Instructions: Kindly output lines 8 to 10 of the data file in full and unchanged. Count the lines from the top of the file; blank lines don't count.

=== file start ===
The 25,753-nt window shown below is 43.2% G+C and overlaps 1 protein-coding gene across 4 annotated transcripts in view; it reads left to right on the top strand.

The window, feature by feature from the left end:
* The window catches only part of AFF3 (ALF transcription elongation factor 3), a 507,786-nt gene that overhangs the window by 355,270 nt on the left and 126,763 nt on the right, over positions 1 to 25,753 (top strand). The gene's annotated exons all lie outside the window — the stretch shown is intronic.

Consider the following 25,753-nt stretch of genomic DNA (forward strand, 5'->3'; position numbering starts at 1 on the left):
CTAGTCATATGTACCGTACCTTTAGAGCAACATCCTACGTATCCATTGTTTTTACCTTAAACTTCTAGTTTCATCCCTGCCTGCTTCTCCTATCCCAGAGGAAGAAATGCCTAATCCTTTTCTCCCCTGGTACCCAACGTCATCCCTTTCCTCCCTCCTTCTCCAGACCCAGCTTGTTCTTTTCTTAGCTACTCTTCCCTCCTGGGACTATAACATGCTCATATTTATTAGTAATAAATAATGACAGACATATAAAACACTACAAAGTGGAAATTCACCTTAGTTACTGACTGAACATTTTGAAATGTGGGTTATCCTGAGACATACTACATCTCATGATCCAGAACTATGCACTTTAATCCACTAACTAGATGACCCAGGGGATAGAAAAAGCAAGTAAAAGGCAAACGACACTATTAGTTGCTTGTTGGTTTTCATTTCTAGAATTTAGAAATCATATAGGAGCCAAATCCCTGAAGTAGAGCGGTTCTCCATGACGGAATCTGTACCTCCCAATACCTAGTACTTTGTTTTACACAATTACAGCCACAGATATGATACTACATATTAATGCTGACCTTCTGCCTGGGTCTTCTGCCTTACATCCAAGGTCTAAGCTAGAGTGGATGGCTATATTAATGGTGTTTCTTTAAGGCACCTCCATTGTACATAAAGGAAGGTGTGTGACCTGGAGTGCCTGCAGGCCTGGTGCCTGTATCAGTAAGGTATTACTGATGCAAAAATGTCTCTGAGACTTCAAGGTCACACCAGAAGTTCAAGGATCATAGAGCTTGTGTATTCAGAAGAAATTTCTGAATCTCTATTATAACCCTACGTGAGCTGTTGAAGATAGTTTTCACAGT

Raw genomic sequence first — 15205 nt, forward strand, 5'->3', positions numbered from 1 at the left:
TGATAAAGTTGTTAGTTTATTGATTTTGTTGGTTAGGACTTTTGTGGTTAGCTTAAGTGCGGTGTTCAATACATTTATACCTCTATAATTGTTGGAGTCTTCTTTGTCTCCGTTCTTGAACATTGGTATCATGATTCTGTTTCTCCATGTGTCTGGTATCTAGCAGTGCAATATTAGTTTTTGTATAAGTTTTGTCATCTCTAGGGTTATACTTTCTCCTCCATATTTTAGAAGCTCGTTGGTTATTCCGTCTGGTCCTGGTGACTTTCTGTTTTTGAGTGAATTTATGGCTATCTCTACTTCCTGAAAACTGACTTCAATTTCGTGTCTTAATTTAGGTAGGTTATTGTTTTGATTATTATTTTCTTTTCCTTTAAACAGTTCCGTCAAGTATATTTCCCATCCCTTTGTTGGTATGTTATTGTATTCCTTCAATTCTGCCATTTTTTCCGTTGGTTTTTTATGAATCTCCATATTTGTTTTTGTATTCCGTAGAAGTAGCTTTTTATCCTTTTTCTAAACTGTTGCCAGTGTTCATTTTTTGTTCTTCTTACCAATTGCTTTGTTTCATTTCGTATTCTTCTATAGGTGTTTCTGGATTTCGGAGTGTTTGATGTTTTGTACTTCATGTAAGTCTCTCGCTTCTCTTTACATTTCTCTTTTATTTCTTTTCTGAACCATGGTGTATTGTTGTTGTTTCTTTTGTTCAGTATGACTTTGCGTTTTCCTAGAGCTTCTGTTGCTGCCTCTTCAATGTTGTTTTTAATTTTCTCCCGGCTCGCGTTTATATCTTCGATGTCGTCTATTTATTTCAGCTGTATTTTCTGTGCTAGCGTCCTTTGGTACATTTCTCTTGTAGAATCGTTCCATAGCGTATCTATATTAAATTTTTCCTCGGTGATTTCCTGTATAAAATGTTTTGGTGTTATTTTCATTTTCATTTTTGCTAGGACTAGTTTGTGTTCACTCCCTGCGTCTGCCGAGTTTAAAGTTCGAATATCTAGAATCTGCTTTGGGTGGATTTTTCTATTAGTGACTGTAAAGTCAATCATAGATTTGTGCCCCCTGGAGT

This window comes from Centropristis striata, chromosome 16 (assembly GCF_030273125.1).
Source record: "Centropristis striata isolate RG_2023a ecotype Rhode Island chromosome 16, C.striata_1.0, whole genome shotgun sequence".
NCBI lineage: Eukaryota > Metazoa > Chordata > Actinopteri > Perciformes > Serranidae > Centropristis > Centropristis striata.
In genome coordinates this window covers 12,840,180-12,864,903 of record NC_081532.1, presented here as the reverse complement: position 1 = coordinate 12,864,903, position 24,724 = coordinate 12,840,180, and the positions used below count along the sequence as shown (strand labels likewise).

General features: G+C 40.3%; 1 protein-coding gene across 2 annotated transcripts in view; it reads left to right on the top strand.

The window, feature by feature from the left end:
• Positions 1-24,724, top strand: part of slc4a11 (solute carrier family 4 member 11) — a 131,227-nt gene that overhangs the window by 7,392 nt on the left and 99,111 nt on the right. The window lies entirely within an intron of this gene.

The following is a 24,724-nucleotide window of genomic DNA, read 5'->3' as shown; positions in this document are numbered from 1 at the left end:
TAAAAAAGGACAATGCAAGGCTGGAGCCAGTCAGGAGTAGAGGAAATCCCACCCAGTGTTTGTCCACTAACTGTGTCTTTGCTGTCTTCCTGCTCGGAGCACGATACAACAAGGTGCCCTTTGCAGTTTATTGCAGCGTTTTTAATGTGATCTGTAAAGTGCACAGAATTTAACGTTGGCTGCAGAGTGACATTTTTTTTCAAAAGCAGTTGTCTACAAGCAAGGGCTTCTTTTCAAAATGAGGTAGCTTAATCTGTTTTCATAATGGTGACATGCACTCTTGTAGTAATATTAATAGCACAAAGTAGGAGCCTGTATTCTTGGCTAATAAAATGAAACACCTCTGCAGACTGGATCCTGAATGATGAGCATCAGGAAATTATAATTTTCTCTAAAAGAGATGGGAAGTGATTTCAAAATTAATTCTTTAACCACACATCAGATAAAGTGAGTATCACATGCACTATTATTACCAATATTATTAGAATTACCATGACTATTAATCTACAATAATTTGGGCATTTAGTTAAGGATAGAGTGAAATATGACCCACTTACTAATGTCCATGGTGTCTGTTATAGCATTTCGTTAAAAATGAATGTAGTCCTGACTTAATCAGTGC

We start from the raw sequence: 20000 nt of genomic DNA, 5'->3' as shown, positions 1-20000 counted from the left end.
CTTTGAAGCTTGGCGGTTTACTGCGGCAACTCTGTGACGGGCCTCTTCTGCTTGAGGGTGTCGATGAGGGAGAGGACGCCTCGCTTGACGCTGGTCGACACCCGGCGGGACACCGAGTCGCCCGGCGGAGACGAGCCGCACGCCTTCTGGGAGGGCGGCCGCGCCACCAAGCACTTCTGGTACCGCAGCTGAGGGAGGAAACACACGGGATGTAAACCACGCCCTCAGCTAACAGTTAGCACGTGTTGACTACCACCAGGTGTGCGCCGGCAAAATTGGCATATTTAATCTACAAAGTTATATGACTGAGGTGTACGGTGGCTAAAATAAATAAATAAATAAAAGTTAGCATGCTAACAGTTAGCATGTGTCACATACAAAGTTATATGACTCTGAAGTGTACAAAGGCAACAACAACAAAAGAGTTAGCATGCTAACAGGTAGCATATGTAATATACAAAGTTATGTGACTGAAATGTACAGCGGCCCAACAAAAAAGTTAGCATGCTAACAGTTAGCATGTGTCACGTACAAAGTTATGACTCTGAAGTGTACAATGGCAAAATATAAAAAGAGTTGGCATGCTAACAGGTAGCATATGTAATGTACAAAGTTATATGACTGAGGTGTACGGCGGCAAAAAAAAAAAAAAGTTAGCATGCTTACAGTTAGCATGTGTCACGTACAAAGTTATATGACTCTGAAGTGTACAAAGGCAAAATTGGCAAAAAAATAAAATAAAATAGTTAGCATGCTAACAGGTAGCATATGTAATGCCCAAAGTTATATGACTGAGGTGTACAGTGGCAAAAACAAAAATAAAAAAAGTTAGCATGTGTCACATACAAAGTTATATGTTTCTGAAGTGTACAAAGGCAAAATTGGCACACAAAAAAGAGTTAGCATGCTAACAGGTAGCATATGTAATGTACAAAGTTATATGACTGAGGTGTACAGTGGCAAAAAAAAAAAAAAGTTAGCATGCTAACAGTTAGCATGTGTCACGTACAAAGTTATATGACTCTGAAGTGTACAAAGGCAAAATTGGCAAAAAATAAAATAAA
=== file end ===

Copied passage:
This window comes from Centropristis striata, chromosome 16 (assembly GCF_030273125.1).
Source record: "Centropristis striata isolate RG_2023a ecotype Rhode Island chromosome 16, C.striata_1.0, whole genome shotgun sequence".
NCBI lineage: Eukaryota > Metazoa > Chordata > Actinopteri > Perciformes > Serranidae > Centropristis > Centropristis striata.